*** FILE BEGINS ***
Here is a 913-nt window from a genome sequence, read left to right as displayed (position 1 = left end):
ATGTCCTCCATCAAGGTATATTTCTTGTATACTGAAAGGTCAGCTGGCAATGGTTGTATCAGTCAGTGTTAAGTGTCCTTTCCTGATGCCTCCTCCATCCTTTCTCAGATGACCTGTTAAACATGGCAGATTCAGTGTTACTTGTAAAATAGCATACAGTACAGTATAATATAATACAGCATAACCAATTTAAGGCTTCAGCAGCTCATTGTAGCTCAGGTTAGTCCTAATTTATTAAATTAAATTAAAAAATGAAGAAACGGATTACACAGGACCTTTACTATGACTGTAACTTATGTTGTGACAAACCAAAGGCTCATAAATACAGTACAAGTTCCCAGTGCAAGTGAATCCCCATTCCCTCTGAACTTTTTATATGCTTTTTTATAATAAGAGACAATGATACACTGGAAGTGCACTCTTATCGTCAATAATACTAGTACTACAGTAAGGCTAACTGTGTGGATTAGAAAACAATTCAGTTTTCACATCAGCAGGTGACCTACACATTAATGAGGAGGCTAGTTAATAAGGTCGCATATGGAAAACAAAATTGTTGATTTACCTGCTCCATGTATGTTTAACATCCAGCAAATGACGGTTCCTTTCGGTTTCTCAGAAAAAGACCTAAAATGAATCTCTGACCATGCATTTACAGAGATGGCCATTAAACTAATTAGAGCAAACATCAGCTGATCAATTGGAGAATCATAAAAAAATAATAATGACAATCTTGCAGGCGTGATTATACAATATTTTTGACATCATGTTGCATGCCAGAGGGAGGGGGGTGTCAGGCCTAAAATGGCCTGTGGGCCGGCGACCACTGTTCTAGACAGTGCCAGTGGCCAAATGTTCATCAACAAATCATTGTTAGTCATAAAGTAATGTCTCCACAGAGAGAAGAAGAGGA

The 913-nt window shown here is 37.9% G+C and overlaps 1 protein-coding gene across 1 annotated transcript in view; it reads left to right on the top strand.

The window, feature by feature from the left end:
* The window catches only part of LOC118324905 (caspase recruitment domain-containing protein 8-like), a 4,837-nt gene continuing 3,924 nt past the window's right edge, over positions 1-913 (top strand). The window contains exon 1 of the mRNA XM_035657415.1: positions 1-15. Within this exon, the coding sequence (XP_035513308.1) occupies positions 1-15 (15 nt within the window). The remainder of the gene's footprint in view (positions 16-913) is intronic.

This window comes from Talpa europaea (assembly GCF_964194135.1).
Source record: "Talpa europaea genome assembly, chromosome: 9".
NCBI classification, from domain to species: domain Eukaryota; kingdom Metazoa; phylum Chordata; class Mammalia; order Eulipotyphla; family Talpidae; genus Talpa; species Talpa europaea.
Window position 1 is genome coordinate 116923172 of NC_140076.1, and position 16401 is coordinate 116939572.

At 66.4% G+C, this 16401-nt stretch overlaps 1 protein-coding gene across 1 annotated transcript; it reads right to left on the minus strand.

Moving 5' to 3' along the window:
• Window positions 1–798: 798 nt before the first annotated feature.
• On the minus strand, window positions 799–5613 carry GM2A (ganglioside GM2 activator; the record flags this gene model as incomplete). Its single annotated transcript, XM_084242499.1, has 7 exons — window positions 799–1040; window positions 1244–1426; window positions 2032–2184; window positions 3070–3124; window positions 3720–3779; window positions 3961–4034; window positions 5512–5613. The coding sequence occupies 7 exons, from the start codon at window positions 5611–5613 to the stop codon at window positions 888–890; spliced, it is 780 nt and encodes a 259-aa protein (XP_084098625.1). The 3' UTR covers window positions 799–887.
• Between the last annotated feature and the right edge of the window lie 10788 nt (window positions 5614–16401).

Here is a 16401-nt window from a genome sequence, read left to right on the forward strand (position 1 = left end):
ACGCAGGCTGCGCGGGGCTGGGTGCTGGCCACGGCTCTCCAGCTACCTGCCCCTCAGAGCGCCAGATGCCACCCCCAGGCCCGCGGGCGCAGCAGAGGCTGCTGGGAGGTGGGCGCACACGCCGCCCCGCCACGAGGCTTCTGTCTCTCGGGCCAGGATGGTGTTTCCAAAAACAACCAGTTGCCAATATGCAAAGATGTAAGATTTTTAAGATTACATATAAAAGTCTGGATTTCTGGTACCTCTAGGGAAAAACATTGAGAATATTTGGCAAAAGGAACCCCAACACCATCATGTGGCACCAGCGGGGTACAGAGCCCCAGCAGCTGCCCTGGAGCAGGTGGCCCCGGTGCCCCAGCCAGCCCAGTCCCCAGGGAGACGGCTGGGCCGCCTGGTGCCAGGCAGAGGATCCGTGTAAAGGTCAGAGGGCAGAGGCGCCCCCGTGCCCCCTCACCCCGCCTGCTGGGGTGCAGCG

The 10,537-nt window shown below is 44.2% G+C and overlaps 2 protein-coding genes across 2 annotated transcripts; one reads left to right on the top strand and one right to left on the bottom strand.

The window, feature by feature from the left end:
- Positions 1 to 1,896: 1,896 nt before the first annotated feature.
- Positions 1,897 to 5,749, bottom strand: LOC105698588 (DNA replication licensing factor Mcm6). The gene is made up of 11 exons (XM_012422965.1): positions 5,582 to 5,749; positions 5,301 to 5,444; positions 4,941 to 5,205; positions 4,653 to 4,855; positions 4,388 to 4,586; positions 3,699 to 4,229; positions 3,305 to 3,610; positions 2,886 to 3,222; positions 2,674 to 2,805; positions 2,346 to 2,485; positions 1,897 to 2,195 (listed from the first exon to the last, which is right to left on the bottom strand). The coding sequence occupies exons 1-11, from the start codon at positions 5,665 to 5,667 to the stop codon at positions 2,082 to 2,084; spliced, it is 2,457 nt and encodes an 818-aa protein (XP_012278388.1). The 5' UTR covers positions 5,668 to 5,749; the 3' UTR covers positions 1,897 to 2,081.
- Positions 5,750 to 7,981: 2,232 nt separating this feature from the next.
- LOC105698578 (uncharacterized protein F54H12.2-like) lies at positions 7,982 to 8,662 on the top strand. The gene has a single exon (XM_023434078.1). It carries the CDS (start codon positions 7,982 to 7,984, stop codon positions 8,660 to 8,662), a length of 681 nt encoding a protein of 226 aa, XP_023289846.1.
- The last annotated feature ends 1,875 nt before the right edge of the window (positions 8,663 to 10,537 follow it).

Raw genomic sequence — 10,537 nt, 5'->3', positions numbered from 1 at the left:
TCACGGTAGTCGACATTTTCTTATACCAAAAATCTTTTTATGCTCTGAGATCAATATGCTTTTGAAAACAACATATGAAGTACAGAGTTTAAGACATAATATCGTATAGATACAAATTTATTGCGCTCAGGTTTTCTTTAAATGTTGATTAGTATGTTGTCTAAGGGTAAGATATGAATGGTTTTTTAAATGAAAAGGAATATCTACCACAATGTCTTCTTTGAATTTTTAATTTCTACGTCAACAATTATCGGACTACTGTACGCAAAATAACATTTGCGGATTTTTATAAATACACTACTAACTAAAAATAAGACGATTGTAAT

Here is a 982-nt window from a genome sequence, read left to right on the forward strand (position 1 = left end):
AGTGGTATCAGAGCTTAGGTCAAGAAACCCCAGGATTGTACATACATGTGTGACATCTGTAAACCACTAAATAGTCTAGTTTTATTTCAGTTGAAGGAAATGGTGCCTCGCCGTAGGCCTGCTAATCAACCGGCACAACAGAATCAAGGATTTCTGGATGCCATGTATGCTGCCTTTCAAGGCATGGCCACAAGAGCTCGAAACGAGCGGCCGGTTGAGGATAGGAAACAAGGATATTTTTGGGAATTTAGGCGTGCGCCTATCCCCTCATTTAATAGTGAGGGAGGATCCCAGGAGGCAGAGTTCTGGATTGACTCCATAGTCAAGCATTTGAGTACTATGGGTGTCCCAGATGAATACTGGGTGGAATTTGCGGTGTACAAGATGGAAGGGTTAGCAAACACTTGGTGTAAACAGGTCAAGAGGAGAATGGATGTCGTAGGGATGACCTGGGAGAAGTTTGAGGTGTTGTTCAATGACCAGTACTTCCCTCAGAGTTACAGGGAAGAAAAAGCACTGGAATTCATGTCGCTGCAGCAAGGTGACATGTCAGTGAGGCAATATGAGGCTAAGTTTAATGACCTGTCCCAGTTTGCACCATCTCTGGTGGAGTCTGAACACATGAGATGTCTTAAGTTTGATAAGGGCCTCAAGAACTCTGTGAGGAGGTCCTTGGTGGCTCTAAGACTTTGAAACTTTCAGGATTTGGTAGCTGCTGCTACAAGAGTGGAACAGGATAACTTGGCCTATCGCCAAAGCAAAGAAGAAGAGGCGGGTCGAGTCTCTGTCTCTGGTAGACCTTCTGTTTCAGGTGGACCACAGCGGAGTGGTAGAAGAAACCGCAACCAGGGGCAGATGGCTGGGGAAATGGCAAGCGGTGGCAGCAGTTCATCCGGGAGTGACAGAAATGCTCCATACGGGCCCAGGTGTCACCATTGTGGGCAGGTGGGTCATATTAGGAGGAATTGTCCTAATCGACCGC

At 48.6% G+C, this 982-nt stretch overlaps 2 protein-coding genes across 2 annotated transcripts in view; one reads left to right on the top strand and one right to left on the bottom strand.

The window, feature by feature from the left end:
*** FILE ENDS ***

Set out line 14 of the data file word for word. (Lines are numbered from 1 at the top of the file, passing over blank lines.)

• Between the last annotated feature and the right edge of the window lie 10788 nt (window positions 5614–16401).